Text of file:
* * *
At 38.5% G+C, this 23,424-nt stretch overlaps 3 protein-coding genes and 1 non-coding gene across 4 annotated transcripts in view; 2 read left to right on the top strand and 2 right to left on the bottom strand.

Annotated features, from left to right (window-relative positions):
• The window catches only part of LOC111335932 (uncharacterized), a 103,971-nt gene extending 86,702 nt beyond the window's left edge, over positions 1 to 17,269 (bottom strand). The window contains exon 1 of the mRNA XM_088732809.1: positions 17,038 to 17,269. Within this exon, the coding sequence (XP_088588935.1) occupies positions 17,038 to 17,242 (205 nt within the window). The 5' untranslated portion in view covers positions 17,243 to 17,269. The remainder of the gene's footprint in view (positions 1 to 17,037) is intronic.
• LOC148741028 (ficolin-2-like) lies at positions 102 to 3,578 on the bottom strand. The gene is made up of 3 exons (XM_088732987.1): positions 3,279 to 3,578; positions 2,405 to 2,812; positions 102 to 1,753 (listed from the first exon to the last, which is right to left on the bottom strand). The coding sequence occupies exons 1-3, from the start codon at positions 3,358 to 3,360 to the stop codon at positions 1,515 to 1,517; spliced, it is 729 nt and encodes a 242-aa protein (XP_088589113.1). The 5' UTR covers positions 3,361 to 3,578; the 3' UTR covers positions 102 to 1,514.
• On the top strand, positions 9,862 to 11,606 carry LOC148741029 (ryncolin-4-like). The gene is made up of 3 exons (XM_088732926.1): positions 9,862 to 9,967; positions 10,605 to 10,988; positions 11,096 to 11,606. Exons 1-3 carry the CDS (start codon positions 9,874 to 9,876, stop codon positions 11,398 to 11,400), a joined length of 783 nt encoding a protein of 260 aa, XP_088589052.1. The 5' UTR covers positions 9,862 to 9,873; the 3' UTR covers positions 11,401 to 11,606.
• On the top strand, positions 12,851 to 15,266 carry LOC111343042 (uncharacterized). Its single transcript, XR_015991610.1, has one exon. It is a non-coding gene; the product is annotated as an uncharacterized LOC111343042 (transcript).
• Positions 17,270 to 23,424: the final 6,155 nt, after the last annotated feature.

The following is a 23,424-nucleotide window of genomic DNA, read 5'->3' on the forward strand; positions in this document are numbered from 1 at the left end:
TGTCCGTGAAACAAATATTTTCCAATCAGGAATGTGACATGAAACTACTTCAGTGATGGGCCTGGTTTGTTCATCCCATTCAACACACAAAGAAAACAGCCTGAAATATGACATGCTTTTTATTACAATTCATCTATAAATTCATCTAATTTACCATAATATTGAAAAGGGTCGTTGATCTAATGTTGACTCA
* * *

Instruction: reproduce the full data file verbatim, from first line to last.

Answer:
At 38.5% G+C, this 23,424-nt stretch overlaps 3 protein-coding genes and 1 non-coding gene across 4 annotated transcripts in view; 2 read left to right on the top strand and 2 right to left on the bottom strand.

Annotated features, from left to right (window-relative positions):
• The window catches only part of LOC111335932 (uncharacterized), a 103,971-nt gene extending 86,702 nt beyond the window's left edge, over positions 1 to 17,269 (bottom strand). The window contains exon 1 of the mRNA XM_088732809.1: positions 17,038 to 17,269. Within this exon, the coding sequence (XP_088588935.1) occupies positions 17,038 to 17,242 (205 nt within the window). The 5' untranslated portion in view covers positions 17,243 to 17,269. The remainder of the gene's footprint in view (positions 1 to 17,037) is intronic.
• LOC148741028 (ficolin-2-like) lies at positions 102 to 3,578 on the bottom strand. The gene is made up of 3 exons (XM_088732987.1): positions 3,279 to 3,578; positions 2,405 to 2,812; positions 102 to 1,753 (listed from the first exon to the last, which is right to left on the bottom strand). The coding sequence occupies exons 1-3, from the start codon at positions 3,358 to 3,360 to the stop codon at positions 1,515 to 1,517; spliced, it is 729 nt and encodes a 242-aa protein (XP_088589113.1). The 5' UTR covers positions 3,361 to 3,578; the 3' UTR covers positions 102 to 1,514.
• On the top strand, positions 9,862 to 11,606 carry LOC148741029 (ryncolin-4-like). The gene is made up of 3 exons (XM_088732926.1): positions 9,862 to 9,967; positions 10,605 to 10,988; positions 11,096 to 11,606. Exons 1-3 carry the CDS (start codon positions 9,874 to 9,876, stop codon positions 11,398 to 11,400), a joined length of 783 nt encoding a protein of 260 aa, XP_088589052.1. The 5' UTR covers positions 9,862 to 9,873; the 3' UTR covers positions 11,401 to 11,606.
• On the top strand, positions 12,851 to 15,266 carry LOC111343042 (uncharacterized). Its single transcript, XR_015991610.1, has one exon. It is a non-coding gene; the product is annotated as an uncharacterized LOC111343042 (transcript).
• Positions 17,270 to 23,424: the final 6,155 nt, after the last annotated feature.

The following is a 23,424-nucleotide window of genomic DNA, read 5'->3' on the forward strand; positions in this document are numbered from 1 at the left end:
TGTCCGTGAAACAAATATTTTCCAATCAGGAATGTGACATGAAACTACTTCAGTGATGGGCCTGGTTTGTTCATCCCATTCAACACACAAAGAAAACAGCCTGAAATATGACATGCTTTTTATTACAATTCATCTATAAATTCATCTAATTTACCATAATATTGAAAAGGGTCGTTGATCTAATGTTGACTCA